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What Type of Super Hero Are You?

December 11, 2020 Archive Insight
Slightly rusted lunchbox with handle and front panel illustration of man in blue and red super hero outfit floating in air and fighting a large yellow robot shooting flames from its eyes; 3D text reading “Superman”

Superman lunchbox, 1954, THF145091

Comic book super heroes can now be found pretty much everywhere: movies, TV shows, handheld games, action figures, and other merchandise. For those of you unfamiliar with the universes and the multiverses, it’s easy to get confused about the plethora of super heroes that are out there today. But if you’re trying to make sense of it all, here’s the single most important thing you need to know. Is it a DC or a Marvel super hero?

To help you understand the differences between these two comic book companies’ approaches, here’s a little personality test. (If the embedded quiz below doesn't work for you, you can also access it here.)




To score your quiz, disregard the percentage provided and look at your total points. The lower your score (the closer you are to 6 points), the more you are like a DC super hero. The higher your score (the closer you are to 12 points), the more you are like a Marvel super hero. If you’re somewhere between 6 and 12 points, you possess both DC and Marvel super hero qualities.

Why are the super heroes of these companies so different? Because, right from their beginnings, DC and Marvel diverged radically in their approaches to super heroes, and these differences can still be discerned today.

Man in blue and red super hero outfit flying underneath a red rocket with a number of people visible in a window; text
Superman comic book, 1951 / THF141569

Superman, the first DC super hero, established the essential vocabulary for all DC super heroes to come—embodying courage, humility, steadfastness, and a natural sense of responsibility to helping others. Superman was the brainchild of two shy teenage boys, Jerry Siegel and Joe Shuster. Pooling their drawing and writing talents, they devised the story of a he-man they simply called “The Superman,” who crash-landed on earth from another planet. They realized that Superman needed to adopt a secret identity to keep his identity safe. Enter Clark Kent, a meek, mild-mannered reporter with a personality remarkably similar to the two boys who had created him. Clark Kent represented a regular, unassuming common man that people could relate to, while readers could happily fantasize about being as invincible as the larger-than-life Superman.

Illustration divided down the center with a dark line showing two comic book characters fighting on each side of the line, with text
World’s Finest comic book starring Superman and Batman, 1967 / THF305328

Superman first appeared in Action comics in June 1938, at the very beginning of what would become DC comics. He was immediately so popular that he appeared in his own comic book the next year—marking the first time a super hero was featured in a comic book with his own name. His popularity led to many other super-characters, all different but all embodying the basic set of qualities that characterized a DC super hero.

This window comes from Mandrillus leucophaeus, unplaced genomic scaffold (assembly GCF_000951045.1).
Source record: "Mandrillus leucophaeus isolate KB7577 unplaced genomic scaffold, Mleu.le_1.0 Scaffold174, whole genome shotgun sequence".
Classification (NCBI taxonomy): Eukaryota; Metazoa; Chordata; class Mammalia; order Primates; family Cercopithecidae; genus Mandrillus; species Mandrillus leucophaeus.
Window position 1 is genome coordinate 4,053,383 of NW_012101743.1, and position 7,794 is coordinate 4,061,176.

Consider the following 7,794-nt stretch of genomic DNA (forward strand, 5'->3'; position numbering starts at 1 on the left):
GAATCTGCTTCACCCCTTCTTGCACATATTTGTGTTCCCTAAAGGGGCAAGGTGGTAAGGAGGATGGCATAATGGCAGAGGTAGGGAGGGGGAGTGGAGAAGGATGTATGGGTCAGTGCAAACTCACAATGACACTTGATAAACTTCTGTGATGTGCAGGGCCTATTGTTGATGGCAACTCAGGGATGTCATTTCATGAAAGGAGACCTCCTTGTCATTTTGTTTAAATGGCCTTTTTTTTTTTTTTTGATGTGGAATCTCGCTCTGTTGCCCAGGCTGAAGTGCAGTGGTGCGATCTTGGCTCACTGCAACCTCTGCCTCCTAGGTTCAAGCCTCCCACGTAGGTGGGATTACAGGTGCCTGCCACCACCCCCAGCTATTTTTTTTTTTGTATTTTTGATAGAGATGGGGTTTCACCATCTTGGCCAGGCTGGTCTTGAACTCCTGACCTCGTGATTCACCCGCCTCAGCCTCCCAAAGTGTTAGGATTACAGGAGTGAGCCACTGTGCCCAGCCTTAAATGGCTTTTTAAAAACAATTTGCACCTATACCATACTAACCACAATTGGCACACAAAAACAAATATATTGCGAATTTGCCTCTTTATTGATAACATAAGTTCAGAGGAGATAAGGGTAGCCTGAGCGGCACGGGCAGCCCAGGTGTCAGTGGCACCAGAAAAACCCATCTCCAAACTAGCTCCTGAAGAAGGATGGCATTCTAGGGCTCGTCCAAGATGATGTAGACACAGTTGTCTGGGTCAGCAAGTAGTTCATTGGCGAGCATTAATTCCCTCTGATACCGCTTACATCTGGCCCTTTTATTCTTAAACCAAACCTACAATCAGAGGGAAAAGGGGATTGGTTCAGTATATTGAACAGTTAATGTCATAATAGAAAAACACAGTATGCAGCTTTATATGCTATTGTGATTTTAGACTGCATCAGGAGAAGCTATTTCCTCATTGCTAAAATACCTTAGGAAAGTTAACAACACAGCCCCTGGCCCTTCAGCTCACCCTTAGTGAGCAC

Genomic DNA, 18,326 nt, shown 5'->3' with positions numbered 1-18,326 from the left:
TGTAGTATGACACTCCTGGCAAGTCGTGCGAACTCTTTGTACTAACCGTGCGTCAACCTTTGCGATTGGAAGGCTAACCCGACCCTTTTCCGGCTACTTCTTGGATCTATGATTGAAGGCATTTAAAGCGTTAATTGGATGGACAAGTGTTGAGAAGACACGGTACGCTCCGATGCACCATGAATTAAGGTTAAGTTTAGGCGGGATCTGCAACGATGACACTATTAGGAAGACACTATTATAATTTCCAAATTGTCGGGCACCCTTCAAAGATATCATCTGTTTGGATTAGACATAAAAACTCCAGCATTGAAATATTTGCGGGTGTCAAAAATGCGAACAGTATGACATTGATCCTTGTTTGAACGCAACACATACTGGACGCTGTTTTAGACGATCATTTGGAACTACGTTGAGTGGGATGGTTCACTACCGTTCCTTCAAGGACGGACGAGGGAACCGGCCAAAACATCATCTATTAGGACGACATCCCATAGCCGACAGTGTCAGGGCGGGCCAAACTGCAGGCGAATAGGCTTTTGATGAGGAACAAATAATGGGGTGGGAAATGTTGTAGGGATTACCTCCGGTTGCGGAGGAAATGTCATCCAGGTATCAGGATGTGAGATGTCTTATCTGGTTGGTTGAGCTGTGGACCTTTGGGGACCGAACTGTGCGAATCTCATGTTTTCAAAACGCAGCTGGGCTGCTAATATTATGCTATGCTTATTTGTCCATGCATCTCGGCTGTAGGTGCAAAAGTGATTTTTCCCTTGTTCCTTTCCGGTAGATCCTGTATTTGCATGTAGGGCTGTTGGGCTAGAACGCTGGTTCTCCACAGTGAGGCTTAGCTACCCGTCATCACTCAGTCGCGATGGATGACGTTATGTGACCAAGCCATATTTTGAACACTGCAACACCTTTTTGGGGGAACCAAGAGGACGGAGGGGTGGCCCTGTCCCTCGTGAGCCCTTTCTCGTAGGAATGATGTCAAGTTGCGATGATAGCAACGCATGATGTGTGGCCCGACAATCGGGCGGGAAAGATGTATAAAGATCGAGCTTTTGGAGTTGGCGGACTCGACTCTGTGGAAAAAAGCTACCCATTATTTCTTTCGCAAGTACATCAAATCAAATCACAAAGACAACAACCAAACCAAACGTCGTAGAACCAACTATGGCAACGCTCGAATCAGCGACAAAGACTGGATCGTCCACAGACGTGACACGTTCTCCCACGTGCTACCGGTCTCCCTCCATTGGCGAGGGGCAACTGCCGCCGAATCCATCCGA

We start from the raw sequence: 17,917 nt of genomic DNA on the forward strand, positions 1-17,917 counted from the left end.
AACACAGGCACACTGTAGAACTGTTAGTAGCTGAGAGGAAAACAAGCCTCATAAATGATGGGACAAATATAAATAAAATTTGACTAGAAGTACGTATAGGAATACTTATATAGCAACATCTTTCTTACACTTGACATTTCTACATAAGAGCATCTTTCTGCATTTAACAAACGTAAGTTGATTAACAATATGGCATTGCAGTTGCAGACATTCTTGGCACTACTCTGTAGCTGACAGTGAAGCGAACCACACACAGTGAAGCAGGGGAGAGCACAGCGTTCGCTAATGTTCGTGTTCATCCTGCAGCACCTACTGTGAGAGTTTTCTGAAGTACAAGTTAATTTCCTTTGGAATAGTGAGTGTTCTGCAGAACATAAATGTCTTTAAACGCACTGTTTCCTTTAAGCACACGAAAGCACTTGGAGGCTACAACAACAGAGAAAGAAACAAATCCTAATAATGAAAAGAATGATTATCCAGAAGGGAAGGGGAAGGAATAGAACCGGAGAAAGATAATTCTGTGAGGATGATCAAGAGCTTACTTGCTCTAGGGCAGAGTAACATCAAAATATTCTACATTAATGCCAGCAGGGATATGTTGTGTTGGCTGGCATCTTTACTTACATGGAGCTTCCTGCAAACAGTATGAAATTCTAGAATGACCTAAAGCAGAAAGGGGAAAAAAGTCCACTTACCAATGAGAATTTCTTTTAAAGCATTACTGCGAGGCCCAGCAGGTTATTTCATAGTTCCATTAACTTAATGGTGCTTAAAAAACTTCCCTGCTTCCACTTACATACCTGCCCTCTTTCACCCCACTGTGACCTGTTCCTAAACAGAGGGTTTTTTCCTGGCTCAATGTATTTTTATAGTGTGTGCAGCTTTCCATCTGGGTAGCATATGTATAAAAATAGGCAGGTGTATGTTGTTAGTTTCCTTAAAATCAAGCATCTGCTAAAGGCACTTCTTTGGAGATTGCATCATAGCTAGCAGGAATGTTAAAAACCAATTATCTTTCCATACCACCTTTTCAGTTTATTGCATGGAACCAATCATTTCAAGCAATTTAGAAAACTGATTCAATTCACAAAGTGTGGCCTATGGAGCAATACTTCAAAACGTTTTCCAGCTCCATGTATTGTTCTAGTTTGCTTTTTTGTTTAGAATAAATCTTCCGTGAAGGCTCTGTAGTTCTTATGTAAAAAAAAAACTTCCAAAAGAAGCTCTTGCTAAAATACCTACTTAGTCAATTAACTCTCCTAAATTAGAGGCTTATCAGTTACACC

Four characters walk on grass with a blue sky and large purple asteroid behind them, plus text
Marvel’s Astonishing Tales comic book, featuring Guardians of the Galaxy (1975), a reprint of this group's original appearance in 1969. / THF305338

Although the origins of Marvel comics date back to 1939, Marvel super heroes as we know them today started in the early 1960s—the vision of long-time writer and editor Stan Lee, collaborating with several talented artists and other writers. Lee had long thought that typical super heroes were too perfect, that “the best stories of all … are the stories in which the characters seem to be real. You feel you know them, you understand them, you can relate to them.” The super heroes that Lee and his collaborators created—or revamped from earlier comic book stories—had relatable personalities, human flaws, and real-life problems. Their stories were purposely aimed at a new audience of older teenagers, wrestling with their own insecurities and feelings of alienation.

Muscled blue-and-red character is in mid-air with what appears to be a city scene behind; with text
Marvel’s Spider-Man 2099 comic book, introduced in 1992, was a futuristic reimagining of the original Amazing Spider-Man character created by Stan Lee and Steve Ditko in 1963. / THF305334

This formula, laid out with Fantastic Four in 1961, became the Marvel standard. Stories and characters often focused on alienated and even neurotic individuals with character flaws, inner struggles, and personal grudges. Endings weren’t always happy or satisfying. Super heroes didn’t always get along or leverage their powers to help others. In Marvel super heroes, readers recognized their own failings, struggles, and anxieties. As opposed to DC’s black-and-white world, the Marvel world was gray—more like the real world.

For a deeper dive into these topics, see "Battle of the Superheroes: DC vs. Marvel".


Donna R. Braden, Senior Curator and Curator of Public Life at The Henry Ford, is a long-time comic book fan.

popular culture, by Donna R. Braden, comic books

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